3 Common Water Pressure Problems And Their Causes

Poor water pressure in the home can be a real nuisance. When bad enough, it can also compromise your abilities to cook, clean, and bathe. For that reason, it is wise to educate yourself about some of the common causes of insufficient pressure. If you would like boost your home troubleshooting skills, read on. This article will discuss three frequently experienced water pressure issues and their probably causes.

Pressure quickly drops off.

This is perhaps the most commonly experienced water pressure problem. When you open up a tap or water fixture, things seem to start off fine. But the strong stream of water soon turns to a paltry trickle--often within mere seconds. This same phenomenon can generally be found to afflict all of your home's water sources equally, which indicates that it is being caused by some sort of obstruction inside of your main water supply line.

In this case, the obstruction isn't complete. So long as your plumbing system is off, water slowly enters your home and fills up your pipes. This explains why the pressure starts off so strong. Yet once the water standing in your pipes has flown out, the obstruction keeps more water from flowing in as quickly as it should. Contact a plumber to try and eliminate the partial clog using a professional-grade drain snake.

Pressure fluctuates from sink to sink.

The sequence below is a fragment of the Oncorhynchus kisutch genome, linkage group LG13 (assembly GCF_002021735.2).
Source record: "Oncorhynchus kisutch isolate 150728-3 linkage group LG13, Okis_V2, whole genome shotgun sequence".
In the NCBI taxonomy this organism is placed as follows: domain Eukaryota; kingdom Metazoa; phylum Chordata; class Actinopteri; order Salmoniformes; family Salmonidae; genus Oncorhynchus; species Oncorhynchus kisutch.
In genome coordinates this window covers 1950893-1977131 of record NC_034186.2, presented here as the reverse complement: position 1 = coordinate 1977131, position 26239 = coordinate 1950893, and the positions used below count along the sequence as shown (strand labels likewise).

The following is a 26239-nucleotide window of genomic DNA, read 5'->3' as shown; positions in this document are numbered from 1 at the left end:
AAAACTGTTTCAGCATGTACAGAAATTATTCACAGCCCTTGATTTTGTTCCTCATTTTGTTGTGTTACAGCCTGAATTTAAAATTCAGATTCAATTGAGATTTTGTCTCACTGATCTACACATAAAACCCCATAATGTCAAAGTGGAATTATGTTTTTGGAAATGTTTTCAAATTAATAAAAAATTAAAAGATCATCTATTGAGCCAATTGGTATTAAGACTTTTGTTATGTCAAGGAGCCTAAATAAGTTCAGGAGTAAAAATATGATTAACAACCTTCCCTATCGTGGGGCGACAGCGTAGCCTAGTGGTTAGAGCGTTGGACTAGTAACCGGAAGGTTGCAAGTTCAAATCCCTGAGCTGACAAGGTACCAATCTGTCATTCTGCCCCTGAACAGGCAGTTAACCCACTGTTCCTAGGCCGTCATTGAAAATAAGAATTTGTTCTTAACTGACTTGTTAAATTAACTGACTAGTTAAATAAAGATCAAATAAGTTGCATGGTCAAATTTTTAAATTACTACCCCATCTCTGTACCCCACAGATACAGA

In this case, as you may be able to surmise, the problem is not an obstruction in your main water pipe. If it was, it would affect all of your plumbing fixtures equally. Instead, the clog is more local--either in the pipes leading up to a specific fixture, or in a pipe responsible for delivering water to a specific wing of your house. If the latter is the case, you will likely notice that multiple fixtures are all displaying the problem.

You have poor pressure at just one fixture.

Here, as noted above, the problem may be a clog or constriction affecting the supply line of just the single fixture. Yet in the case of faucets, there is another potential culprit: the aerator. This ubiquitous screw-on attachment is meant to conserve water by introducing a certain amount of air to its flow. In order to do this, the aerator contains a small mesh screen.

The problem is that, over time, debris and mineral deposits tend to accumulate on the top side of this screen. Eventually they will restrict the faucet's water flow, thus having a negative impact on pressure. The good news is that you can often resolve the problem simply by removing and cleaning the aerator assembly.

For more help, speak with a company like Gopher Plumbing Supply.